Sophie Pushing Back Against The Idea She Is There For James’ Growth Solely
You could easily write off Sophie as being a love interest made to help James grow as he learns about relationships, looks for his sister, and comes of age. However, towards the end, Sophie pushes back on that. Leading to a reminder that, as shown with her trying to work things out with her ex-boyfriend, be with James, and figure out who she is while trying to make other people happy, she struggles too. It may not be what James struggles with, but her role in life isn’t to be the crutch and catalyst for others.
And it was in that moment that you are forced to take note of all she went through with James, before James, and even if nothing was really pushed upon us, like what Sophie does at The Conundrum and what she may want to do in college, it doesn’t make her less human. It’s just, perhaps, James was so absorbed in his wants and needs, he didn’t ask. Thus, what we don’t know isn’t because James is our protagonist, but because his fantasy of Sophie didn’t allow her to be more than his vision of her.
On The Fence
The Journey To Find Jorie Does Make The Film Drag At Times
One of the issues you may develop for the film is thinking Jorie isn’t crafted to be interesting enough to justify all James goes through. Yes, you recognize that’s his older sister, he loves her, and her absence caused a void, but her importance is mostly on paper. We see them as children, with Jorie consoling James, but what has she done for him as a teen beyond attending his 14th birthday party? That isn’t said. Heck, considering how much he learns about her while trying to discover what happens, it makes you wonder if they are still even close?
Then when you add in all of Jorie’s eccentric friends and associates, while it was entertaining at first, like The Baron’s Croquet Club Champagne Social, by the time you get to “The House of Clover” and David Arquette’s character “Xavier” shows up, Dr. Bird’s Advice For Sad Poets feels like it is overstaying its welcome. Making it so when we learn of Jorie’s fate, it is a massive letdown, even when all the pieces come together and the situation begins to make perfect sense.
The main thing which drags down Dr. Bird’s Advice for Sad Poets is Jorie. Though she is part of what pushes James to become more than a fly on the wall, or Kwame’s best friend, she ultimately is a letdown, and a lot of the journeys James goes on to find her become less and less entertaining as time goes on. And while Sophie joining him does keep the situations from becoming an utter bore, after a certain point, Sophie’s relationship with James pushes you to want the film to be about that and Jorie’s situation to be resolved sooner rather than later.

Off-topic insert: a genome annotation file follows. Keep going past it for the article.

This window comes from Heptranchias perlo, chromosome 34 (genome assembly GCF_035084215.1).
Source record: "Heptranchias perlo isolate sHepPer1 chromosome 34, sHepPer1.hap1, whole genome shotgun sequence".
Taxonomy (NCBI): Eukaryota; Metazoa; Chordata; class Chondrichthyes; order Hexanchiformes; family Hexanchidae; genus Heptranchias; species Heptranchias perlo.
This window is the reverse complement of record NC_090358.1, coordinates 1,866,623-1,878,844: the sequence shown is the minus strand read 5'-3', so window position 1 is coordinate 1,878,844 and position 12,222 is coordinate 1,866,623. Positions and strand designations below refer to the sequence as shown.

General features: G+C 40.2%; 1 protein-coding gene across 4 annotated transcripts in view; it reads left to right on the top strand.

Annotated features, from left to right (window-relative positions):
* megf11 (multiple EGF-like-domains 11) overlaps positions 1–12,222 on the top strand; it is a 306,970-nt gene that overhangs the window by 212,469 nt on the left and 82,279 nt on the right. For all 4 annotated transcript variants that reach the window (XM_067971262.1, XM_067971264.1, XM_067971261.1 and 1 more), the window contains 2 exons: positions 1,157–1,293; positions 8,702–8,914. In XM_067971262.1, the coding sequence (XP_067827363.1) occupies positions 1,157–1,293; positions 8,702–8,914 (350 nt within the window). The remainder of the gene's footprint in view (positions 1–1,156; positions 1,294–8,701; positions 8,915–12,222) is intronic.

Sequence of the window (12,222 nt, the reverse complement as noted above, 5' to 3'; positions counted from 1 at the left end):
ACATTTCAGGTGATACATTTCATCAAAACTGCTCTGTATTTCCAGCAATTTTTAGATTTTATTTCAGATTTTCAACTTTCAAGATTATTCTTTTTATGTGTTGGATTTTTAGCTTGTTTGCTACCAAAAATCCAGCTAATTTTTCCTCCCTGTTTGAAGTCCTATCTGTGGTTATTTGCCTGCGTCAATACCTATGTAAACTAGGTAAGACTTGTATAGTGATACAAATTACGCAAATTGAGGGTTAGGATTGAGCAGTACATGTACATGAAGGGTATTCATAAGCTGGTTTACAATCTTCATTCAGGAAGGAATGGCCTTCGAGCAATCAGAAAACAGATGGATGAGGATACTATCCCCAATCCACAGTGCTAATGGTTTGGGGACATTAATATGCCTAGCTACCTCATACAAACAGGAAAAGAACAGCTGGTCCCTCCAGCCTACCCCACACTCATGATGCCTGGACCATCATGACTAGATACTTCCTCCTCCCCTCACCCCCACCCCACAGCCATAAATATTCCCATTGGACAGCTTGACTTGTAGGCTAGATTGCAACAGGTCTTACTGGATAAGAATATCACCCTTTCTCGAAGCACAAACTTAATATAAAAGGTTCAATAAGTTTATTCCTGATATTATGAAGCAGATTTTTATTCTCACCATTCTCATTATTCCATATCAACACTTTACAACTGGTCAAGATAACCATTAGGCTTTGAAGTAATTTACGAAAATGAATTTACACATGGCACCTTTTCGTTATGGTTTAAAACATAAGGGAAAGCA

So why is this rated positive rather than mixed? Simply put, it is because James’ life doesn’t become perfect once the film is over. Knowing who his father, sister, and mother truly are, doesn’t change things. Fallin in love gives him new experiences, but while James did grow, it didn’t make his life happy go lucky. Mind you, is he as mopey as he was when the film began? No. However, in Robert Frost’s words, “Happiness makes up in height, for what it lacks in length,” and while James is obsessed with Robert Whitman, it is the words of Robert Frost that best sums up James’ journey and the film.
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In the end, Jorie is dancing in some New York underground LGBT club that her boyfriend seemingly owns, and Elly knew where she was the whole time! In fact, she encouraged her to leave and seemingly is living vicariously through her daughter. For with Elly feeling trapped in her marriage; she wants someone happy. But, mind you, it is because of Elly that Carl not only moved out into the suburbs but also ended his military career to open a sushi restaurant for Elly!
James’ family aside, after abandoning Sophie in New York, their relationship ends for she is just starting to feel that she was too much of what makes other people happy, and that’s stalling her growth and her getting to know herself. But, James and Sophie do end things amicably, and with him contributing to The Conundrum, a dynamite piece, she paves the way for James to win over someone new.
But with James just getting Carl to allow him to go to therapy, his anxiety makes this new opportunity cause an attack. Leaving us to hope, like Sophie, this girl will give James a certain level of grace.
Does Dr. Bird’s Advice for Sad Poets Have Prequel/ Sequel Potential?
With James only being 16 and just having his first love, there is a lot to explore alongside finally getting therapy. Be it what he learned from Sophie, James having his first time, learning what he wants to do in life, and so much more. There is learning more about Jorie’s life in New York and with James pushing Carl to get therapy, seeing if he takes him up on that and maybe deals with his level of anger that seems to be giving him high blood pressure.
The Evolution of Carl - 83%
The Understanding That James' Life Getting Better Didn't Mean An End To Certain Issues - 85%
Sophie Pushing Back Against The Idea She Is There For James' Growth Solely - 84%
The Journey To Find Jorie Does Make The Film Drag At Times - 76%
in the words of Robert Frost, "Happiness makes up in height, for what it lacks in length" and while James is obsessed with Robert Whitman, it is the words of Robert Frost which best sums up James' journey and the film.